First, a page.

Bill to Limit Foreign “Adversaries” from Buying Indiana Farmland Advances in State House

Via Indiana Capital Chronicle, an article on a bill that proposes to limit foreign “adversaries” from buying Indiana farmland:

A bill to limit who can buy agricultural land in Indiana advanced Monday with bipartisan support.

House Bill 1183, authored by Rep. Kendell Culp, R-Rensselaer, would prohibit purchasers from “adversarial countries” from owning or leasing Hoosier farmland. 

A list of those countries is kept by the U.S. Department of Commerce and currently includes six nations: Russia, China, North Korea, Iran, Cuba and Venezuela.

The proposal builds on a previous measure passed in the 2022 session, which limited foreign entities from buying more than 320 acres in Indiana for crop farming or timber production, among other restrictions.

“This is not just an agricultural issue, this is a food security issue, and we cannot afford to lose control of even a fraction of our food supply — because if we do, then it becomes a national security issue,” Culp said, adding that legislative surveys showed 91% of the respondents in his district were opposed to adversarial countries owning Indiana farmland.

The new bill advanced 11-0 from the House agriculture committee and now heads to the full chamber.

‘Protecting’ Hoosier farmland

Indiana is among 24 states that have adopted some sort of prohibition against foreign ownership of land.

Existing state law limits how much agricultural land can be acquired by foreign businesses, and specifically states that Russian citizens or business entities cannot hold or convey real property within Indiana.

Culp’s bill expands on those conditions, permitting an adversarial beneficiary to have no more than 5% ownership in a parcel of Indiana farmland. Those from adversarial countries are also prohibited from purchasing or leasing water rights, mineral rights or riparian rights. 

Under the measure, when agricultural land is bought, the purchaser will be required to sign an affidavit at the closing of the real estate transaction, verifying they do not qualify as an adversary.

The bill additionally creates a mechanism for the Indiana Attorney General to investigate a sale or lease agreement of agricultural land if the transaction is believed to be a violation of law. If the transaction is found to be unlawful, the land in question could be forfeited to the state.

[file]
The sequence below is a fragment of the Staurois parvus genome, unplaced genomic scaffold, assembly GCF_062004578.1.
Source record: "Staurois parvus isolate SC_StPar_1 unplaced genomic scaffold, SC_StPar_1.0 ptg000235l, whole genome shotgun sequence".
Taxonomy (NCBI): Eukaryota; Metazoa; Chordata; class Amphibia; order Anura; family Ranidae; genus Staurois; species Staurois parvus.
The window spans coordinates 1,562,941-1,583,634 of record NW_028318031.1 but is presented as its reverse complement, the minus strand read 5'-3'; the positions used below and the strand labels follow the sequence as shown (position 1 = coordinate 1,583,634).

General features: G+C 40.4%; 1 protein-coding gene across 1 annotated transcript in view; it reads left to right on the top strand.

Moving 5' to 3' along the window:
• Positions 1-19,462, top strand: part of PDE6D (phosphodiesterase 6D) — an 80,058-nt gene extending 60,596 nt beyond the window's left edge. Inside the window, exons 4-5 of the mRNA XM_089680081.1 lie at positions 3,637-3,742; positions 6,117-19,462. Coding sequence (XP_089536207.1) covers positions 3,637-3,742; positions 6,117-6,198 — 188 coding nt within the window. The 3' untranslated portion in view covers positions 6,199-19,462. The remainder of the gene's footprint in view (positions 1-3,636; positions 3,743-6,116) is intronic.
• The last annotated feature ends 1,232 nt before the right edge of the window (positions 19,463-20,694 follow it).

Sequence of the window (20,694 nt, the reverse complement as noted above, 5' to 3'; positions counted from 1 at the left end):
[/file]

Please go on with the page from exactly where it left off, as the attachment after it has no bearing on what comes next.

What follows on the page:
Exceptions are carved out for land without agricultural activity in the last five years, as well as land not officially recognized by the United States Department of Agriculture’s (USDA) Farm Service Agency as farmland.

If passed, Culp’s bill would take effect July 1. It grandfathers all current and past land transactions, however.

At present, 2.2% of Indiana’s nearly 15 million acres of farmland is owned or leased by a foreign entity, of which nearly 80% is cropland, according to a 2021 report from the USDA. The county with the largest amount of foreign-owned or leased farmland White County.

This is not just an agricultural issue, this is a food security issue, and we cannot afford to lose control of even a fraction of our food supply

– Rep. Kendell Culp, R-Rensselaer

Culp emphasized that while Canada is by far the largest foreign owner of farmland in the United States, Chinese interests — and the amount of nationwide acreage acquired — “is growing at an alarming rate.”

For that reason, multiple Hoosier farmers testified in support of the bill. Culp said large agricultural lobbying groups — including the Indiana Farm Bureau, Indiana Soybean Alliance and Indiana Corn Growers Association — also back the legislation.

“(Our members) take great pride in being part of the agricultural fabric here in the state and raising some of the most affordable, safest food on the planet,” said Andy Tauer, director of public policy for Indiana Farm Bureau. “They just want to be sure that nothing happens that starts to erode that safety net.”

Unfairly precluding immigrants?

But Chris Daley, executive director of the American Civil Liberties Union (ACLU) of Indiana, said Culp’s bill “raises concerns about unlawful national origin discrimination.”